Pororo proving that kids wear the pants

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Pororo proving that kids wear the pants


Pororo, a little penguin wearing an aviator cap and goggles, is the main character in “Pororo the Little Penguin,” a popular animated series for children. The series was created in 2003 and has since been exported to over 100 countries around the world. Its brand value alone is estimated to be 390 billion won ($368.5 million). Recently, there was an online signature campaign to make Pororo the mascot of the 2018 Pyeongchang Winter Olympics. The campaign organizers jokingly claimed that the letter “P” on Pororo’s aviator cap stands for the first letter of the host city.

What are the reasons for Pororo’s extraordinary popularity? According to consultant Dan Acuff, who was involved in marketing for Disney and Kellogg, there are generally four factors that lead children to become attached to certain characters.

The first is “nurturing.” By caring for Pororo, children gain emotional security. According to a psychological study, 80 percent of the dreams by children under six involve animals. Kids resolve their insecurities through animals, especially the ones that are round and comfortable in shape. From as early as 18 months, children perceive sharp or acute shapes as threats.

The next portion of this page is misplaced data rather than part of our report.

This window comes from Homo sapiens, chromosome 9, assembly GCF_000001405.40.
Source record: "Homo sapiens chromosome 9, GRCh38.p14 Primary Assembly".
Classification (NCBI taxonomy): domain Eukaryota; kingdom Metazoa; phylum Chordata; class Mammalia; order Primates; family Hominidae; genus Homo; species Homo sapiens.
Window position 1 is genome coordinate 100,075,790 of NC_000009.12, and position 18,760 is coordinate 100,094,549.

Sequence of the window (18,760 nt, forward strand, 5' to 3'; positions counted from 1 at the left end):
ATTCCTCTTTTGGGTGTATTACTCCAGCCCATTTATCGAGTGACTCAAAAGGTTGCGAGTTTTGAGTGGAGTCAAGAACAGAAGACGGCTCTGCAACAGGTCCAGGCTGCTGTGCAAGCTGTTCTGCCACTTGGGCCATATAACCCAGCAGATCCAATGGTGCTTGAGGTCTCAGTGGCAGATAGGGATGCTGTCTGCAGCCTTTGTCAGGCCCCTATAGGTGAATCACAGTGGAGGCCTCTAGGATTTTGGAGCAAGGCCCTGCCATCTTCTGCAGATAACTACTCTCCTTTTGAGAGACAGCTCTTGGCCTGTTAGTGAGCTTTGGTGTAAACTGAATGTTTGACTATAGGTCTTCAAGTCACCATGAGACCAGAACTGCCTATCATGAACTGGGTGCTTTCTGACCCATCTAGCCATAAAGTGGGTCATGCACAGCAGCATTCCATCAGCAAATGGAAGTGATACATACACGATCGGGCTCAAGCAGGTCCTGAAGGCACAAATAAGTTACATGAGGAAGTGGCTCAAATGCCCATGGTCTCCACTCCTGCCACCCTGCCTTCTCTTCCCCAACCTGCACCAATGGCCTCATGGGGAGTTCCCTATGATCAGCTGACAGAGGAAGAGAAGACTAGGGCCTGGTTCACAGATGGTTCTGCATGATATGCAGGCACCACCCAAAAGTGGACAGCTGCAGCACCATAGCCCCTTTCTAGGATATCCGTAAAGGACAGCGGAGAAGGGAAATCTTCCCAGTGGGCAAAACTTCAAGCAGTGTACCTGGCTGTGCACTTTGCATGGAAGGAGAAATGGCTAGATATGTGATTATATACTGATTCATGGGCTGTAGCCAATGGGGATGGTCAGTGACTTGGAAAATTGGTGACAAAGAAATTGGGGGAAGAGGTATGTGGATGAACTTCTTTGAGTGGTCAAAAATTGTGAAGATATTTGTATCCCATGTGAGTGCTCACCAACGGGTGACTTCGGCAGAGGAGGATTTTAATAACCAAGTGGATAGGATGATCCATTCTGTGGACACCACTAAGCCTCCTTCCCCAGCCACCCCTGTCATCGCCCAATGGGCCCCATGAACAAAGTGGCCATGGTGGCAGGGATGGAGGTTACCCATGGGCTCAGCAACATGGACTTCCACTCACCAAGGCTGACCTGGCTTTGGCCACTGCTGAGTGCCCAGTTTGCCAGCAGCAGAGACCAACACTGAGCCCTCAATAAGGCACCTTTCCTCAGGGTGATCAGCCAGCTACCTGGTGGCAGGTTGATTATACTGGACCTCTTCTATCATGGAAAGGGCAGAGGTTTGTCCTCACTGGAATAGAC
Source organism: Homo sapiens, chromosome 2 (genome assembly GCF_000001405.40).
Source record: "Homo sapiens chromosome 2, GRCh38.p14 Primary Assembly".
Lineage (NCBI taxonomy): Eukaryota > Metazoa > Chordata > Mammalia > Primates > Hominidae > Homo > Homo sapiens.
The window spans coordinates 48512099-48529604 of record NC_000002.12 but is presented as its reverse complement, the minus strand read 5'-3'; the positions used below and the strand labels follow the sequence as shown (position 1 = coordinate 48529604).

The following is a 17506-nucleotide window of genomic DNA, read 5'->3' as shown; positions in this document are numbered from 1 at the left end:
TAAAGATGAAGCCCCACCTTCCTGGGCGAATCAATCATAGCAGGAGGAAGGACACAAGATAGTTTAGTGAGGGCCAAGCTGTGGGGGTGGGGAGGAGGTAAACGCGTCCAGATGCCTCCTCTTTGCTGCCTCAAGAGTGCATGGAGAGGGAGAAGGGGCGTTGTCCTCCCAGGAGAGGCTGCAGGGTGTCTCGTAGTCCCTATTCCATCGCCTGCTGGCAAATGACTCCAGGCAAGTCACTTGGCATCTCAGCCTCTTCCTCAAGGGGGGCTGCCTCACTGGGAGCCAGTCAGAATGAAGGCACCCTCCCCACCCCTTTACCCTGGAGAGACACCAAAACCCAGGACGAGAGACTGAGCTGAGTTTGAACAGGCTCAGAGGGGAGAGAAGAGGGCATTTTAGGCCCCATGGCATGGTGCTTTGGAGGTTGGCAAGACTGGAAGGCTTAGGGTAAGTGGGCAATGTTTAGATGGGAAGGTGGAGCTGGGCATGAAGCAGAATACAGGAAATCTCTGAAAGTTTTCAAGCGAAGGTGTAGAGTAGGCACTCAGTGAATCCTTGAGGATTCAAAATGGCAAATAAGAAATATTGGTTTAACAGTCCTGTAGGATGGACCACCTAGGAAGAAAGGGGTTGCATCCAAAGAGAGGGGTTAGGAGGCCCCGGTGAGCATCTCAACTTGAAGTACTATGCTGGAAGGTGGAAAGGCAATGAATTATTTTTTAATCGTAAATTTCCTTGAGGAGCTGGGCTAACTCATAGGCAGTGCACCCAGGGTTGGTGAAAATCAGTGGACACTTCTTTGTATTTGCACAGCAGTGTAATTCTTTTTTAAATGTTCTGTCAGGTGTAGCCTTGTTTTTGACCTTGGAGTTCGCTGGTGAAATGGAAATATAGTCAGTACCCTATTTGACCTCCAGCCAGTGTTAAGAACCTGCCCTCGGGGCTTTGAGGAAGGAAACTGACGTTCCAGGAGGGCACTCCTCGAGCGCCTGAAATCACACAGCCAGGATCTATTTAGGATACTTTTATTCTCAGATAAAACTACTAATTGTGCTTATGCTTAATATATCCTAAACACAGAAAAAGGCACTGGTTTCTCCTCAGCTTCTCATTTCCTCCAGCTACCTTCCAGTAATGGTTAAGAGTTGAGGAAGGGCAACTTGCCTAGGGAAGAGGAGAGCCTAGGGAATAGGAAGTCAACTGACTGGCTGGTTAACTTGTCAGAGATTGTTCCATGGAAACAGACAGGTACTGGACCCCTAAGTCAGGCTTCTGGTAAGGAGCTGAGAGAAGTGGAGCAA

The second factor is a “like me” mentality. When children look at the tottering penguin, they identify with the character. It leads them to want to emulate the behavior of Pororo and the other characters. Children are attracted to the dark side of the character as well. When Pororo gets into trouble by destroying a friend’s toy or eats cookies that his friend made, children feel a guilty pleasure.

In Korea, Pororo has earned the nicknames “Pororo the President” and “Pororo the God,” and interestingly, the nicknames were bestowed by the parents, not the children. Pororo’s status illustrates the growing power of children in marketing and sales. American economist James McNeal predicted in the 1990s that human civilization had passed through the eras of patriarchy and matriarchy, saying that modern society has entered a “filiarchy,” in which children have the decision-making power in the family.

The growing influence of the little penguin is inspiring, and the success of Pororo deserves all the praise it gets. Yet many parents are not entirely welcoming of Pororo the President and Pororo the God, as the popular franchise pressures them to open their wallets to satisfy their ever demanding children.

*The writer is a culture and sports reporter of the JoongAng Ilbo.

By Ki Sun-min
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